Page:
Mary Church Terrell was a lecturer, a women's rights activist and the first president of the National Association of Colored Women (NACW). Born in Memphis, Tennessee, to former slaves who had become wealthy through investing in real estate, Terrell was among the first black women to have a college education. She graduated from Oberlin College in 1884 with a degree in classical languages.
A champion of women's rights throughout her life, Terrell gave her support to Susan B. Anthony and became a powerful force in the women's suffrage movement.
A master of languages, Terrell represented black women in the American delegation to the International Congress of Women in Berlin. Of all the U.S. delegates, she was the only one to deliver her address in fluent German and French.
In 1919, she received international recognition at the International Peace Congress in Zurich, where she spoke of the condition of black America.
Elijah McCoy invented a locomotive lubricator that allowed
workers to keep machines in full operation while they were
being oiled. Before McCoy's invention, the entire mechanical
system would have to be shut off and lubricated by hand.
With his machine in such demand, inferior imitations started
creeping into the market. However, manufacturers refused to
accept any substitute. They wanted the "real McCoy" -- a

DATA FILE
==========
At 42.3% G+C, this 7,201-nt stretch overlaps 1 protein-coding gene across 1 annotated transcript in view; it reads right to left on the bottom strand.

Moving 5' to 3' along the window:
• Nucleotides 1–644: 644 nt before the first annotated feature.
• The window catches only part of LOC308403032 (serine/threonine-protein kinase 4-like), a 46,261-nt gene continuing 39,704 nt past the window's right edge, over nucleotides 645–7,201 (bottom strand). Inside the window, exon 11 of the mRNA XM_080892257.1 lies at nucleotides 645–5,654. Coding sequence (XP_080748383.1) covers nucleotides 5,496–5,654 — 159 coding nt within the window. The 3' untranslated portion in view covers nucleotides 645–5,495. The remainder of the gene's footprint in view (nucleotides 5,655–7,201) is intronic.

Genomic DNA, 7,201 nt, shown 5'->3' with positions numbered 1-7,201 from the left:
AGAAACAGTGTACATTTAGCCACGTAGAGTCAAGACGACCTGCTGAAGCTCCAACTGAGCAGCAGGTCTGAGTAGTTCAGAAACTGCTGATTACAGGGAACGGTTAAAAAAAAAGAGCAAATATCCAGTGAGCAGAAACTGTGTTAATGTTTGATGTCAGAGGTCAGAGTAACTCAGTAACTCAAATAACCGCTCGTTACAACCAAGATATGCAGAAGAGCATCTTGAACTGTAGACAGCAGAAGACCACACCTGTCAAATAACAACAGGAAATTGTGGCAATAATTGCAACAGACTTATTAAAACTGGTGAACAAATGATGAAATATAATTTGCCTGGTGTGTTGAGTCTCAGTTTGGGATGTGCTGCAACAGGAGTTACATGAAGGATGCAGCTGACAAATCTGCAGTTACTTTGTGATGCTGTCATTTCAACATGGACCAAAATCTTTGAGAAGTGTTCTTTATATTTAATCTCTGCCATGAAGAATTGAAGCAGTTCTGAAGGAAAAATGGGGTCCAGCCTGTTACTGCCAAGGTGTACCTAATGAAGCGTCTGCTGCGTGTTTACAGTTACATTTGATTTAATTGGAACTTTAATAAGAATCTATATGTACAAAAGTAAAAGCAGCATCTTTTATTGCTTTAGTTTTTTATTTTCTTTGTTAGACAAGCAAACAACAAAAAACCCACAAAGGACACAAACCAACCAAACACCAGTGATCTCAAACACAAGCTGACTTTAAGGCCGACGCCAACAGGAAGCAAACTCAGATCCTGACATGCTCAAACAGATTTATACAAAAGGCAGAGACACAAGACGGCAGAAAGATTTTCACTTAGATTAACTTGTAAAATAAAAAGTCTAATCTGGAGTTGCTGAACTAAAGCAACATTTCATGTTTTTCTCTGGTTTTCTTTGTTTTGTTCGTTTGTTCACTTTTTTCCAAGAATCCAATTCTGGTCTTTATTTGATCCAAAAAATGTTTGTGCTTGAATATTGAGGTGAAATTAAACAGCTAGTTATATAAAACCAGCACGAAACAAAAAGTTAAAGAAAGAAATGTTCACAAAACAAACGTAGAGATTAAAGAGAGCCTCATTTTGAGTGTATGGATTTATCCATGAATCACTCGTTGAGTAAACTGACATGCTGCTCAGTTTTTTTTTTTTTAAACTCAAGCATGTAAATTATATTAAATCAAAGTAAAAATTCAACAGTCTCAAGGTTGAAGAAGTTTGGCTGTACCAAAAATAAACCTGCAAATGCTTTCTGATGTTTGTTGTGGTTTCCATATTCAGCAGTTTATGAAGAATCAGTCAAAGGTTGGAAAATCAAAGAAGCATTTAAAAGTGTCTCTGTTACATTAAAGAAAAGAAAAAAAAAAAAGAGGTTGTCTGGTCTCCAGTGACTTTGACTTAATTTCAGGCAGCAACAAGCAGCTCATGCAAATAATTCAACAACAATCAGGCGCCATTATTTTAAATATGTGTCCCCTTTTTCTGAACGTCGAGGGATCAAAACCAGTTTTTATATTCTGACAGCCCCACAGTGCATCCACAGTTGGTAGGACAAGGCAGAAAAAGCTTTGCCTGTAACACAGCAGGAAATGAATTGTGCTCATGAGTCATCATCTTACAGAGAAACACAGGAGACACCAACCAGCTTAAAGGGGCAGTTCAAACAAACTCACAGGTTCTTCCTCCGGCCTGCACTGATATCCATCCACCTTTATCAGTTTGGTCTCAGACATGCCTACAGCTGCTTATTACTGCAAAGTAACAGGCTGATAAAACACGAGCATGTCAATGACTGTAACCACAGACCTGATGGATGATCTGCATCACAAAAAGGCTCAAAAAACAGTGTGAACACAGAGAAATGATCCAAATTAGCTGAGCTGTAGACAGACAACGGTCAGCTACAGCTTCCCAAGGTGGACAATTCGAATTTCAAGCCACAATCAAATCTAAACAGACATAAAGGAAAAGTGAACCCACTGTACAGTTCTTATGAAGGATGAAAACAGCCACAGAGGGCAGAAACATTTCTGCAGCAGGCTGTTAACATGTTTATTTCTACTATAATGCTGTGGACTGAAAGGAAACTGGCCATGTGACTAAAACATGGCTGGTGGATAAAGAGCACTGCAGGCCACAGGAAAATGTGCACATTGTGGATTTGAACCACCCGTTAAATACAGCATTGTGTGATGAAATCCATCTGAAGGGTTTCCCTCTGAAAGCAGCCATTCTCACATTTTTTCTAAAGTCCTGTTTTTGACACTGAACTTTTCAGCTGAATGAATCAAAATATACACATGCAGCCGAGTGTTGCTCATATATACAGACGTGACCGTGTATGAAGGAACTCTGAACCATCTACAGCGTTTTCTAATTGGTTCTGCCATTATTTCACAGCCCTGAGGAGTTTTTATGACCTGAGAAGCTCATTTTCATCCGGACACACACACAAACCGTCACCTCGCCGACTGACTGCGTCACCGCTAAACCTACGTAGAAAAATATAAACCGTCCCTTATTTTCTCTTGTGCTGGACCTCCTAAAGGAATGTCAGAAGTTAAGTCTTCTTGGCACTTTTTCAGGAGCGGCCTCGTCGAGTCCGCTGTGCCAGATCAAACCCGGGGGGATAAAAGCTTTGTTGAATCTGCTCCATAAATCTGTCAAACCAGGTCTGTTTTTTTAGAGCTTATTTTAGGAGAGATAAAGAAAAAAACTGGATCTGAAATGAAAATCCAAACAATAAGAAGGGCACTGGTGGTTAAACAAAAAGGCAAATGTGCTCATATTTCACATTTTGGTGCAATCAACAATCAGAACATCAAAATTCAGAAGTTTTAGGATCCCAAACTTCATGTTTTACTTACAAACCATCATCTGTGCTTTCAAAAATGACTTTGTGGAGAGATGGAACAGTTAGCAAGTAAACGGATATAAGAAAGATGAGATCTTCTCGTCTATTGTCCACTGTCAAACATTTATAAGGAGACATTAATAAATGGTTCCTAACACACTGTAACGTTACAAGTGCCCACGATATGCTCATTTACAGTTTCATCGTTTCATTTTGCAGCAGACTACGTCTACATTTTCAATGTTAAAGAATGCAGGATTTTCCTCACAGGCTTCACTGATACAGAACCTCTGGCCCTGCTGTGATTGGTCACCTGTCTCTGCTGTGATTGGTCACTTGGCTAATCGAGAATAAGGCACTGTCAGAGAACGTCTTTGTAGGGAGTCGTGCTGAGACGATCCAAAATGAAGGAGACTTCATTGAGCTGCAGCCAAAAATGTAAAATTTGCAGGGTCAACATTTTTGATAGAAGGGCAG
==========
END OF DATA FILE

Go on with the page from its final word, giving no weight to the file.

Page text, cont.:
phrase that has come to describe quality of workmanship.
McCoy received over 50 patents in his lifetime. Some of his
inventions have become staples of daily living. Among his
more familiar ones are the ironing board and the lawn
Dr. Mae C. Jemison
On September 12, 1992, Dr. Mae C. Jemison became the first
female African-American astronaut to blast off into space.
As a crew member aboard the space shuttle Endeavour, she was
the mission's acting science specialist. Jemison had dreamed
of becoming an astronaut ever since she was a child living in
Chicago. Jemison also is a chemical engineer, physician,
and a teacher.
Lewis Howard Latimer
Lewis Latimer didn't make the light bulb, he made it better.
As a pioneer in the electric lighting industry, he was the
only black member of Thomas Edison's team of inventors. By
creating a carbon filament for Edison's newly invented
electric light bulb, Latimer solved two major design flaws:
the bulb didn't last very long and it had a tendency to
shatter when it got too hot. Edison may have invented the
bulb in 1879, but it was Latimer's carbon filament that made
it practical for everyday use.
They called her "Wildfire." Edmonia Lewis was a gifted young
woman who gained critical acclaim as a sculptor. She was
born to a Chippewa mother and an African father in 1845. She
grew up in Albany, New York, with her mother's family. Even
as a child, Lewis displayed a talent for art. Soon after she